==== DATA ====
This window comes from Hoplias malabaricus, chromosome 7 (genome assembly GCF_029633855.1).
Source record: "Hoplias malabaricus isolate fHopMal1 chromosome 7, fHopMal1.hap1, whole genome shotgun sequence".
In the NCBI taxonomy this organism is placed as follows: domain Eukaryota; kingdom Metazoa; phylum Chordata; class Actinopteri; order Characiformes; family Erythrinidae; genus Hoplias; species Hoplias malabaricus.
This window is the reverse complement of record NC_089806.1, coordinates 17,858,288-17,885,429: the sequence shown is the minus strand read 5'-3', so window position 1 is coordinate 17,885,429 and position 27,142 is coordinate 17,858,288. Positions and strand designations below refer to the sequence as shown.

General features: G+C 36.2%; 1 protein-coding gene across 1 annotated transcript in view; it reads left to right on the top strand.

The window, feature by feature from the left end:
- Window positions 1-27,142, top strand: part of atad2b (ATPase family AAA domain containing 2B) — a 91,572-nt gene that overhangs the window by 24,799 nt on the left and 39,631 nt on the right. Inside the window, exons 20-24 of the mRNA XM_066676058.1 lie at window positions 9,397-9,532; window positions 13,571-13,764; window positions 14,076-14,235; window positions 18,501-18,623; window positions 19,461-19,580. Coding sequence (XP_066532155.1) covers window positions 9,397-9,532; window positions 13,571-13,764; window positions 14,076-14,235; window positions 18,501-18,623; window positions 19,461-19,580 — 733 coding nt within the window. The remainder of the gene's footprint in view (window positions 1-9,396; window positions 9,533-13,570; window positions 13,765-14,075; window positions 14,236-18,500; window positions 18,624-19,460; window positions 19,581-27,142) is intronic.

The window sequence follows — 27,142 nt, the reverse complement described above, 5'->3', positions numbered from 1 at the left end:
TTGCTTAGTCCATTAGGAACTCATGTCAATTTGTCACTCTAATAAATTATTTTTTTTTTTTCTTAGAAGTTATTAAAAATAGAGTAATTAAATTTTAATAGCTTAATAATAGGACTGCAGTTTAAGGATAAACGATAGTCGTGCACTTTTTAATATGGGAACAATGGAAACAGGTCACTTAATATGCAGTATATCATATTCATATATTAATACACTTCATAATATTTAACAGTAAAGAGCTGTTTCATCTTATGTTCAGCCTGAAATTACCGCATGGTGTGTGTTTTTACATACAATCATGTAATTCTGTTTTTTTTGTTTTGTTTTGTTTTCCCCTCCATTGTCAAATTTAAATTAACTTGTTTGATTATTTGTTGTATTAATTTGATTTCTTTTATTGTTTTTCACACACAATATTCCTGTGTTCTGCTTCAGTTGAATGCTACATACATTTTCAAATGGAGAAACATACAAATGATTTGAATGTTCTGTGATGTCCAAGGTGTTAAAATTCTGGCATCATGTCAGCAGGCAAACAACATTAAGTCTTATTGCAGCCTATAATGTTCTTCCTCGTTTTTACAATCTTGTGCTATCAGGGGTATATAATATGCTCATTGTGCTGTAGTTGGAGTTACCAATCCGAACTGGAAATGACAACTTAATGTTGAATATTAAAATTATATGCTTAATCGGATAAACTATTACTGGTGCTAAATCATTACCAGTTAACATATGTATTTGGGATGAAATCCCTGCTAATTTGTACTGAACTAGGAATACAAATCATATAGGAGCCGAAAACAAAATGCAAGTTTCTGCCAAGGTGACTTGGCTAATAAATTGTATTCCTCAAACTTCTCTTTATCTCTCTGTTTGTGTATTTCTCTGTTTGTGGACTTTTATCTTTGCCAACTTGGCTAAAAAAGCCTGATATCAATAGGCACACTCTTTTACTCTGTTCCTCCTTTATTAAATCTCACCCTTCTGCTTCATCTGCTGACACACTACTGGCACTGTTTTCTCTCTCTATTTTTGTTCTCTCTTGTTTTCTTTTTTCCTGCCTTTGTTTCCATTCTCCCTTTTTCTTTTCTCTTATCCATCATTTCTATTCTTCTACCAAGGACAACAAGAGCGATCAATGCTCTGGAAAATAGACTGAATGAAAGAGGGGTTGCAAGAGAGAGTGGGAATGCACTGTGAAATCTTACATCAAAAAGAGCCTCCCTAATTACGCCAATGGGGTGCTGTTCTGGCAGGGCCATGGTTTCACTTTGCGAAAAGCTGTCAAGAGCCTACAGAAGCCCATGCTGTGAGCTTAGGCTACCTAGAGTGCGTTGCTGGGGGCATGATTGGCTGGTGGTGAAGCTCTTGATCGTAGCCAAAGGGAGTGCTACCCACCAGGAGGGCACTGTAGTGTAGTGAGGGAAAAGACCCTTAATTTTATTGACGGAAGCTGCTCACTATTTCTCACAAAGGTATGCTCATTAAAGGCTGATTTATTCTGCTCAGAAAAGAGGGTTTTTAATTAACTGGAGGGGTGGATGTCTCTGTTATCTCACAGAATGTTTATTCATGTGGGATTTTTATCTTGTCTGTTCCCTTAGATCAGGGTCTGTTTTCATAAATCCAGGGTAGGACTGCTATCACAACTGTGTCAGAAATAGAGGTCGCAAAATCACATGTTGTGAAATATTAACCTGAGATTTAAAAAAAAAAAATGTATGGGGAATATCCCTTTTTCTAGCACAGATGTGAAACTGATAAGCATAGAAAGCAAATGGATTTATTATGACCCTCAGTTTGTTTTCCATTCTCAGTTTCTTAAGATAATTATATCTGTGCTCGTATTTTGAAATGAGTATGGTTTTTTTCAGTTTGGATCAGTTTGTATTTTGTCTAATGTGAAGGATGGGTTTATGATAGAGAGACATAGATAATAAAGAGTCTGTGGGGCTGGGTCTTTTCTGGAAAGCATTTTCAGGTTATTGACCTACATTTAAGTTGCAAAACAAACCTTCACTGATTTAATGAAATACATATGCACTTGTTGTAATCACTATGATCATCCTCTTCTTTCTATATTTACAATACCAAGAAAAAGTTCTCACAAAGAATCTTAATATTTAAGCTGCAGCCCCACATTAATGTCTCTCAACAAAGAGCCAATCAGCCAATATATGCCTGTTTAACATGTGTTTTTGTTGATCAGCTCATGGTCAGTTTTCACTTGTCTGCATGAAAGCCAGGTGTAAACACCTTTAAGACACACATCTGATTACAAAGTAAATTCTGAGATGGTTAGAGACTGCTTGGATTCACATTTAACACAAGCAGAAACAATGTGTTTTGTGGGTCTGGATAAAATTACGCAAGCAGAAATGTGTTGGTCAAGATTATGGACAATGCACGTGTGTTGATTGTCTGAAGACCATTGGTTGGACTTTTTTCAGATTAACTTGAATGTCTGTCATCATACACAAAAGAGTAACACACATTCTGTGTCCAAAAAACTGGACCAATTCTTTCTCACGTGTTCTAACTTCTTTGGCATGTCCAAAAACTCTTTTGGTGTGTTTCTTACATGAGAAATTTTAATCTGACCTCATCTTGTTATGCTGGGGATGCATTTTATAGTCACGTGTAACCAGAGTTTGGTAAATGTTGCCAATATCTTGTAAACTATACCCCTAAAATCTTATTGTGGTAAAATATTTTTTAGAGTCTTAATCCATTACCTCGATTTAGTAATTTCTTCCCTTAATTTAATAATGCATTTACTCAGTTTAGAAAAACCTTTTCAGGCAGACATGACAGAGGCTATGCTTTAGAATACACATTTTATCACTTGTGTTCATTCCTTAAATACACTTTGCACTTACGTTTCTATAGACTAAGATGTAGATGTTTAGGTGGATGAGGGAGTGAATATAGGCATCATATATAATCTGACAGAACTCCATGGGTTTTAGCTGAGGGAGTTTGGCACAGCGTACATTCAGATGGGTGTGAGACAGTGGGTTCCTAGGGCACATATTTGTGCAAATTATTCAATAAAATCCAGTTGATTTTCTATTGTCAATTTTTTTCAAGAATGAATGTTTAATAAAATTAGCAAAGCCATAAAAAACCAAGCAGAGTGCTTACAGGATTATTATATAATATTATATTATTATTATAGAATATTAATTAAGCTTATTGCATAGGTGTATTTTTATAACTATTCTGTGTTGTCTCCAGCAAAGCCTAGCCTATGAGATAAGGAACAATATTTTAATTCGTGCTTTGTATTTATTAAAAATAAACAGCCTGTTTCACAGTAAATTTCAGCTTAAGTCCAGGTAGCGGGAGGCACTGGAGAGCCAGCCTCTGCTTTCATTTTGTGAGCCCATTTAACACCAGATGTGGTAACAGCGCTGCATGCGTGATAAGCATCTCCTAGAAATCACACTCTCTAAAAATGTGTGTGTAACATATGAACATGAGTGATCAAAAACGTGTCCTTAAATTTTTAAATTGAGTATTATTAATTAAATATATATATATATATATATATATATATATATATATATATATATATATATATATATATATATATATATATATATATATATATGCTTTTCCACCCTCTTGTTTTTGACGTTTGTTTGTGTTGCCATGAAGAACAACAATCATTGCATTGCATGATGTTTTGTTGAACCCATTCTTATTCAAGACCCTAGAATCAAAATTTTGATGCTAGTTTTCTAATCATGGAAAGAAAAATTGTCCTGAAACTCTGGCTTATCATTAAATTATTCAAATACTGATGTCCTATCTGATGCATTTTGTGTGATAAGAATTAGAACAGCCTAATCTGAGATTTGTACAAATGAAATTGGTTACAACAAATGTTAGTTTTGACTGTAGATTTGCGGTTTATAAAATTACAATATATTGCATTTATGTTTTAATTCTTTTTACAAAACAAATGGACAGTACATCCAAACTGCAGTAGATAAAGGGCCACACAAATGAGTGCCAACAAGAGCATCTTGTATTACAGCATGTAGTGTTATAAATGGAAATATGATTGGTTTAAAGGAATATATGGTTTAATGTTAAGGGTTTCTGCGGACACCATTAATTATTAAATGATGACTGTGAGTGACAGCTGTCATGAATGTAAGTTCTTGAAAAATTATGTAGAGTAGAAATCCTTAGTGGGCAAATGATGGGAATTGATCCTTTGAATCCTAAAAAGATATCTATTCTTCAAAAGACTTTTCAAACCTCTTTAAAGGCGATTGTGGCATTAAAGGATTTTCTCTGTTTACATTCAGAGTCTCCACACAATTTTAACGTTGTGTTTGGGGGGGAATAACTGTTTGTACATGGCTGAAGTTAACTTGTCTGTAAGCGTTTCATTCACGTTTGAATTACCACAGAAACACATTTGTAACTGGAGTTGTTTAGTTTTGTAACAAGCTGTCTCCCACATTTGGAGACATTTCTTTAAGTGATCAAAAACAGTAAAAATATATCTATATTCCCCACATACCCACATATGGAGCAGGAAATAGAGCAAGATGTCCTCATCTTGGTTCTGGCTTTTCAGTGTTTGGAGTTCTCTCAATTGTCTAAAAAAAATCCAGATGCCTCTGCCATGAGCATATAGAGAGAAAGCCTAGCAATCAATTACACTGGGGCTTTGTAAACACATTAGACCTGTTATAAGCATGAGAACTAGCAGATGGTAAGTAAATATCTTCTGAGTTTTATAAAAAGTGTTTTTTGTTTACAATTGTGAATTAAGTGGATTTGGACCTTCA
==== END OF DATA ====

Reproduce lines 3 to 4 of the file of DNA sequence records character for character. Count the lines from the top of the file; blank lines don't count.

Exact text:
In the NCBI taxonomy this organism is placed as follows: domain Eukaryota; kingdom Metazoa; phylum Chordata; class Actinopteri; order Characiformes; family Erythrinidae; genus Hoplias; species Hoplias malabaricus.
This window is the reverse complement of record NC_089806.1, coordinates 17,858,288-17,885,429: the sequence shown is the minus strand read 5'-3', so window position 1 is coordinate 17,885,429 and position 27,142 is coordinate 17,858,288. Positions and strand designations below refer to the sequence as shown.